The heart of the range may be a five-door hatch, now propelled by a rollicking 2.3-litre four-cylinder engine. Downsizing be damned, this one has actually been upsized. It starts life with a six-speed manual, although an optional seven-speed auto arrives a few months into its life. And you can have a diesel, and/or an estate. We’ll explore why you might want to, and might not, later in this review.
It’s no motorway mile-muncher, but it’s impressively easy to live with – as all the best hot hatches should be. Sure, there are faster, more fun alternatives out there, but the Ford Focus ST is still a very good fast family car that’s worthy of a place on your shortlist.
And there are other innovations at play in the alternative engine – the 2-litre diesel. With 187 bhp and 295 lb-ft of torque, the engine is the most potent diesel ever fitted to a Focus. That’s thanks in part to some clever engineering, which includes steel pistons that keep their shape better when they’re hot and a variable-geometry turbocharger that can adapt to provide maximum performance at varying throttle positions.
Rivalling the VW Golf GTI and Hyundai i30 N, the much-anticipated Focus promises to major on handling and speed, with Ford claiming that the car “builds on the class-leading driving dynamics” of its predecessor. The company has also fitted the most powerful engine ever offered on a Focus ST.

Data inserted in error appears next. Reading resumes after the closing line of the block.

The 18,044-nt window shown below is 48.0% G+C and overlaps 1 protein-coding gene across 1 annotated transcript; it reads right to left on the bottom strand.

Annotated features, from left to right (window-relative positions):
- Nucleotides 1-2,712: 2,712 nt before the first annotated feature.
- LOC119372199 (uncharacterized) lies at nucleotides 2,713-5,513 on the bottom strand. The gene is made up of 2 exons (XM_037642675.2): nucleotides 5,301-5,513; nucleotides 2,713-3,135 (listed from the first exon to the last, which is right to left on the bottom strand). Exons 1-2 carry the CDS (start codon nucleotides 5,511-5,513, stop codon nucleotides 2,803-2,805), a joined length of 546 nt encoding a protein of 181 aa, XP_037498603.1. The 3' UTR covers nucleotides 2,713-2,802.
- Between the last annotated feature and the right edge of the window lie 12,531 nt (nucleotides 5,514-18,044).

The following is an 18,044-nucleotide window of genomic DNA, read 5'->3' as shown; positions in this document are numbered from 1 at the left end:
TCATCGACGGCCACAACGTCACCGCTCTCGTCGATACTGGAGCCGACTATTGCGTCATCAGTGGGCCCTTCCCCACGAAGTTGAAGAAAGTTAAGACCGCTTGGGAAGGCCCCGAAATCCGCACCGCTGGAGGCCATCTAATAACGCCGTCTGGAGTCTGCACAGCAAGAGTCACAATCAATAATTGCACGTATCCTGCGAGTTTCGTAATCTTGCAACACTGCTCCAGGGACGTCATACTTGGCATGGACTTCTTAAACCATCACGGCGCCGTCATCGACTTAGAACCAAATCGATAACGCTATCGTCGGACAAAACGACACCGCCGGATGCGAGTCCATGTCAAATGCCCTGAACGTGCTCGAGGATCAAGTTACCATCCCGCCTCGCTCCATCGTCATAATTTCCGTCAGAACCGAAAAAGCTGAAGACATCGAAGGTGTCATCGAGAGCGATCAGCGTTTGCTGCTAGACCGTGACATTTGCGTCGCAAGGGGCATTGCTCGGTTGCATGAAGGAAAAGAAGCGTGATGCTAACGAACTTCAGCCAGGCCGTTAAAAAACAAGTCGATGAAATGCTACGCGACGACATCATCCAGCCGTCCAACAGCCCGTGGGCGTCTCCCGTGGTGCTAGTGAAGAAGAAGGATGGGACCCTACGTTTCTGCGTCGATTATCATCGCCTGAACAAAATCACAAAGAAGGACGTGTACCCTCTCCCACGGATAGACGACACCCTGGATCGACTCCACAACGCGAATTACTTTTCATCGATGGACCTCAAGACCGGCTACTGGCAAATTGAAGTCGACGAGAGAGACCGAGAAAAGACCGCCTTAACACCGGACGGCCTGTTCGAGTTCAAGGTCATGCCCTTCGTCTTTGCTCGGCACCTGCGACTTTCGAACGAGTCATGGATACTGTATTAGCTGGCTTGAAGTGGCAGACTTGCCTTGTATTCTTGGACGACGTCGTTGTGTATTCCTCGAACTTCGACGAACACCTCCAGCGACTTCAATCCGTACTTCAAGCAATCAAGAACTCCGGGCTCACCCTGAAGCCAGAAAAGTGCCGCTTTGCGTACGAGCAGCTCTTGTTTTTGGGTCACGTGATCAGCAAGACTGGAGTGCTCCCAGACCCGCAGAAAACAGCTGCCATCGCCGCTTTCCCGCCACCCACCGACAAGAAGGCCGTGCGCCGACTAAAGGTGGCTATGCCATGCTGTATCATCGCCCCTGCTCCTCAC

The brake servo is energised by an electric pump, so can compensate for fade when you’re going for it on a track, or down a mountain pass. Suspension is of course lowered (-10mm) and stiffened and supported by 18- or 19-inch Michelin Pilot Sport 4S tyres. The steering is quicker too.
If you fancy using your Focus ST for normal track days, however, the firm suspension works alongside the super-fast steering to form the ST feel super nimble in tight corners. It comes with launch control for maximum acceleration and automatic rev-matching to help you execute perfect downshifts when braking.
Because the petrol’s diff is electrically controlled, you also get more lock-up (and hence more torque-steer) in the sport and track mode. The new servo also allows sharper brake response within the upper modes. And although the dampers are adaptive in all the Focus ST hatchbacks, they don’t have different programmes unless you get the Performance Pack, when you get a more keenly-damped car by ramping up the mode.
If you’re in the diesel you have to content yourself with 187bhp peak power. It’s clear this is definitely the second-string powertrain, even if Ford pleads that this ST diesel is actually more powerful and twice as torquey as the original Focus ST170. It has no external badges, and the price list calls it EcoBlue.